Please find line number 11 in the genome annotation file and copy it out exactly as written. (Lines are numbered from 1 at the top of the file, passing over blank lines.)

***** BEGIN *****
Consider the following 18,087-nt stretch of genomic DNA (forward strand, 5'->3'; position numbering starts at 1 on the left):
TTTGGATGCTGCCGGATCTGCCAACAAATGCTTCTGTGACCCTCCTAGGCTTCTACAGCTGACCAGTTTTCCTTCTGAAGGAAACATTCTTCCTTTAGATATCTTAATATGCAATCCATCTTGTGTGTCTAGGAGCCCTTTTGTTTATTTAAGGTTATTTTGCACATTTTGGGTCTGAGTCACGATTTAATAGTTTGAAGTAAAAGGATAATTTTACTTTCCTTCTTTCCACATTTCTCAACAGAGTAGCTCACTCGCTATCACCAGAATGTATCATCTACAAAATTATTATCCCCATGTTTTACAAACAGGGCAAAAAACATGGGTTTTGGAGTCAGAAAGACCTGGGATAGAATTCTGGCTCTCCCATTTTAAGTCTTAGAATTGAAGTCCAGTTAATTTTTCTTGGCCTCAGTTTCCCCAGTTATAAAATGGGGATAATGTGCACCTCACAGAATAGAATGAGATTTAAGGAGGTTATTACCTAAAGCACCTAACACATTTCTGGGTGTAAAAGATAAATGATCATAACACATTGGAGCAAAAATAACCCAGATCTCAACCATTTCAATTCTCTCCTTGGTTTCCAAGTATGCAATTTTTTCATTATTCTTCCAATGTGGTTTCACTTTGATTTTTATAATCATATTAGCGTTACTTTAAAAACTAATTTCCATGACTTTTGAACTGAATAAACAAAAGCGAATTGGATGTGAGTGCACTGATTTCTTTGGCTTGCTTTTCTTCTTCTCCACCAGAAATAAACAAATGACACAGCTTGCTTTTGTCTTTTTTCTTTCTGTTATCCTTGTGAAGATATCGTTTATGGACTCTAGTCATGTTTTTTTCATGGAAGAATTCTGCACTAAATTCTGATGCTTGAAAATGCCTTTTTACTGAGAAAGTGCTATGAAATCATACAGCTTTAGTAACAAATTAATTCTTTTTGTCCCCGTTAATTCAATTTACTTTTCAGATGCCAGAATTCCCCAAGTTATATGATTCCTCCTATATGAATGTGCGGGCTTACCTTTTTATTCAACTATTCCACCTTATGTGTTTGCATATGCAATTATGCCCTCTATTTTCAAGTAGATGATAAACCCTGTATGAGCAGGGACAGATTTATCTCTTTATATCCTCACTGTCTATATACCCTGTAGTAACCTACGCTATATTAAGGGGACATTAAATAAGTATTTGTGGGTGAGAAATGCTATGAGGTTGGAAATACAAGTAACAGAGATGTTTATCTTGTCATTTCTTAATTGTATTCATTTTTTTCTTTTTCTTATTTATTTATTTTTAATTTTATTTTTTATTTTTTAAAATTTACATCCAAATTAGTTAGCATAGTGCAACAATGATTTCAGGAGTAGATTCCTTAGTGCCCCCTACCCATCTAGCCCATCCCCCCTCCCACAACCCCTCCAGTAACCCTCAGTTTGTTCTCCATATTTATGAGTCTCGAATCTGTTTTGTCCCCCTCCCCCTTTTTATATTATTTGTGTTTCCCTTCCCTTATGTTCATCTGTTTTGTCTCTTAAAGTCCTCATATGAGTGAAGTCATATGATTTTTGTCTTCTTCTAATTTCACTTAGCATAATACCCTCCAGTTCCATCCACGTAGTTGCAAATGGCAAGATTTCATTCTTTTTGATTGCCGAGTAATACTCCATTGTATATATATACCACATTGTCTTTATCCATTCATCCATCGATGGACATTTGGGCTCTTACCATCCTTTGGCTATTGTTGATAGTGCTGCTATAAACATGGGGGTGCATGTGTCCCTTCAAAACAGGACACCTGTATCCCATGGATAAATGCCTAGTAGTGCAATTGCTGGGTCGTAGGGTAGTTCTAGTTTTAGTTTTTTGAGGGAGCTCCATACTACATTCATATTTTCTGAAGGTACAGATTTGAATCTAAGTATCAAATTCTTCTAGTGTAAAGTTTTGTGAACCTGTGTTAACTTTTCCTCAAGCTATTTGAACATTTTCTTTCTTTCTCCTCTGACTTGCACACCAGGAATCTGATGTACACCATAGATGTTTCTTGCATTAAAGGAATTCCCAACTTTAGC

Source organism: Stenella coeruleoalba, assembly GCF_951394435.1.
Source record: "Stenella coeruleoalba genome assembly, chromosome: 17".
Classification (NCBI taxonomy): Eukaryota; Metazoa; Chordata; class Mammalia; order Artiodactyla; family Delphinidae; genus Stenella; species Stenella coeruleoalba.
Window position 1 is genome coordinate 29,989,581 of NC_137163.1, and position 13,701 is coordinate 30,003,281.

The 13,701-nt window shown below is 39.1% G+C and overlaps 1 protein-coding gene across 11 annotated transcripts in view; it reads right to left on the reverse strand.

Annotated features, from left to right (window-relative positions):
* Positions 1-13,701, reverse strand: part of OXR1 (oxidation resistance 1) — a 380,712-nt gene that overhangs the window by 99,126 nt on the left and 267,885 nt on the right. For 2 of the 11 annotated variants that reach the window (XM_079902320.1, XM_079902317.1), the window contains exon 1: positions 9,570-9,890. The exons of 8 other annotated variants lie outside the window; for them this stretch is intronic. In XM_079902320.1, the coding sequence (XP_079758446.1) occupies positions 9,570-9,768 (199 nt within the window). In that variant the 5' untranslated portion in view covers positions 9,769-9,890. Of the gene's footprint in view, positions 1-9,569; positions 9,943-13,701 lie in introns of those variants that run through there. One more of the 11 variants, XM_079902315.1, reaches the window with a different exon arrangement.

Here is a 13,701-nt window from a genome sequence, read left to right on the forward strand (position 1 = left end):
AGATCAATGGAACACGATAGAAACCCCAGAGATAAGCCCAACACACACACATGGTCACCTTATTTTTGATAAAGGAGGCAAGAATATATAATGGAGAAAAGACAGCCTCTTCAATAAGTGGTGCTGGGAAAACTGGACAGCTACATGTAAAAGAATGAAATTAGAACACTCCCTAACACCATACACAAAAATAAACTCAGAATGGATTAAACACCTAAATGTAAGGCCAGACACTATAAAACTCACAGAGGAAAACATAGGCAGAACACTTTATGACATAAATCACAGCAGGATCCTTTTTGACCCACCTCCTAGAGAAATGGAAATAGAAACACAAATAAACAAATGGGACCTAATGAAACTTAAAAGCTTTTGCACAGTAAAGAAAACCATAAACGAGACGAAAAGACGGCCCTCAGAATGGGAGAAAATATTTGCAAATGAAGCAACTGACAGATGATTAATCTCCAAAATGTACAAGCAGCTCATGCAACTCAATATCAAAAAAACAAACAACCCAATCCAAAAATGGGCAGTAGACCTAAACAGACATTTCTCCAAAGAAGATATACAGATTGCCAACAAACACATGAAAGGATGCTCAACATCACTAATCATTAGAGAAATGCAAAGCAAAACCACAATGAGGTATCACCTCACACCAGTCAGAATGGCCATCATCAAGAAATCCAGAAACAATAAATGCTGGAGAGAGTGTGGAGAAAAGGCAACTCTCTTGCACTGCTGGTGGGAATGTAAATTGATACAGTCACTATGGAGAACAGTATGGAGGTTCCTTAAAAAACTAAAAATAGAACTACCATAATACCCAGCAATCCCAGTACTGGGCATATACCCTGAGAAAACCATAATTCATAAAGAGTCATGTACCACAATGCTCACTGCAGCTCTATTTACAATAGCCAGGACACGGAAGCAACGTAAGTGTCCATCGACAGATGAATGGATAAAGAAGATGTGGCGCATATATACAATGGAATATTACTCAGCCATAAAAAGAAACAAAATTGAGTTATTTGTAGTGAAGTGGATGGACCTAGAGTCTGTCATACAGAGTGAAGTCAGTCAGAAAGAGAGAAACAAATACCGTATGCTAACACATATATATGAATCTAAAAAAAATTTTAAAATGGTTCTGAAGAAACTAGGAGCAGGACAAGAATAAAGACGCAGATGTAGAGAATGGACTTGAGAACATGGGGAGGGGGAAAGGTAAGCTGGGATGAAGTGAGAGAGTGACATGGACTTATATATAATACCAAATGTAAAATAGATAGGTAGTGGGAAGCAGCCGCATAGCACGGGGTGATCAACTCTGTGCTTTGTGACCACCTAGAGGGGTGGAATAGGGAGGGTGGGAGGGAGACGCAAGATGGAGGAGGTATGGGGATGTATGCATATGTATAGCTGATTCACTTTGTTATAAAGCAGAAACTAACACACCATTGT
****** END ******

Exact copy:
AGATCAATGGAACACGATAGAAACCCCAGAGATAAGCCCAACACACACACATGGTCACCTTATTTTTGATAAAGGAGGCAAGAATATATAATGGAGAAAAGACAGCCTCTTCAATAAGTGGTGCTGGGAAAACTGGACAGCTACATGTAAAAGAATGAAATTAGAACACTCCCTAACACCATACACAAAAATAAACTCAGAATGGATTAAACACCTAAATGTAAGGCCAGACACTATAAAACTCACAGAGGAAAACATAGGCAGAACACTTTATGACATAAATCACAGCAGGATCCTTTTTGACCCACCTCCTAGAGAAATGGAAATAGAAACACAAATAAACAAATGGGACCTAATGAAACTTAAAAGCTTTTGCACAGTAAAGAAAACCATAAACGAGACGAAAAGACGGCCCTCAGAATGGGAGAAAATATTTGCAAATGAAGCAACTGACAGATGATTAATCTCCAAAATGTACAAGCAGCTCATGCAACTCAATATCAAAAAAACAAACAACCCAATCCAAAAATGGGCAGTAGACCTAAACAGACATTTCTCCAAAGAAGATATACAGATTGCCAACAAACACATGAAAGGATGCTCAACATCACTAATCATTAGAGAAATGCAAAGCAAAACCACAATGAGGTATCACCTCACACCAGTCAGAATGGCCATCATCAAGAAATCCAGAAACAATAAATGCTGGAGAGAGTGTGGAGAAAAGGCAACTCTCTTGCACTGCTGGTGGGAATGTAAATTGATACAGTCACTATGGAGAACAGTATGGAGGTTCCTTAAAAAACTAAAAATAGAACTACCATAATACCCAGCAATCCCAGTACTGGGCATATACCCTGAGAAAACCATAATTCATAAAGAGTCATGTACCACAATGCTCACTGCAGCTCTATTTACAATAGCCAGGACACGGAAGCAACGTAAGTGTCCATCGACAGATGAATGGATAAAGAAGATGTGGCGCATATATACAATGGAATATTACTCAGCCATAAAAAGAAACAAAATTGAGTTATTTGTAGTGAAGTGGATGGACCTAGAGTCTGTCATACAGAGTGAAGTCAGTCAGAAAGAGAGAAACAAATACCGTATGCTAACACATATATATGAATCTAAAAAAAATTTTAAAATGGTTCTGAAGAAACTAGGAGCAGGACAAGAATAAAGACGCAGATGTAGAGAATGGACTTGAGAACATGGGGAGGGGGAAAGGTAAGCTGGGATGAAGTGAGAGAGTGACATGGACTTATATATAATACCAAATGTAAAATAGATAGGTAGTGGGAAGCAGCCGCATAGCACGGGGTGATCAACTCTGTGCTTTGTGACCACCTAGAGGGGTGGAATAGGGAGGGTGGGAGGGAGACGCAAGATGGAGGAGGTATGGGGATGTATGCATATGTATAGCTGATTCACTTTGTTATAAAGCAGAAACTAACACACCATTGT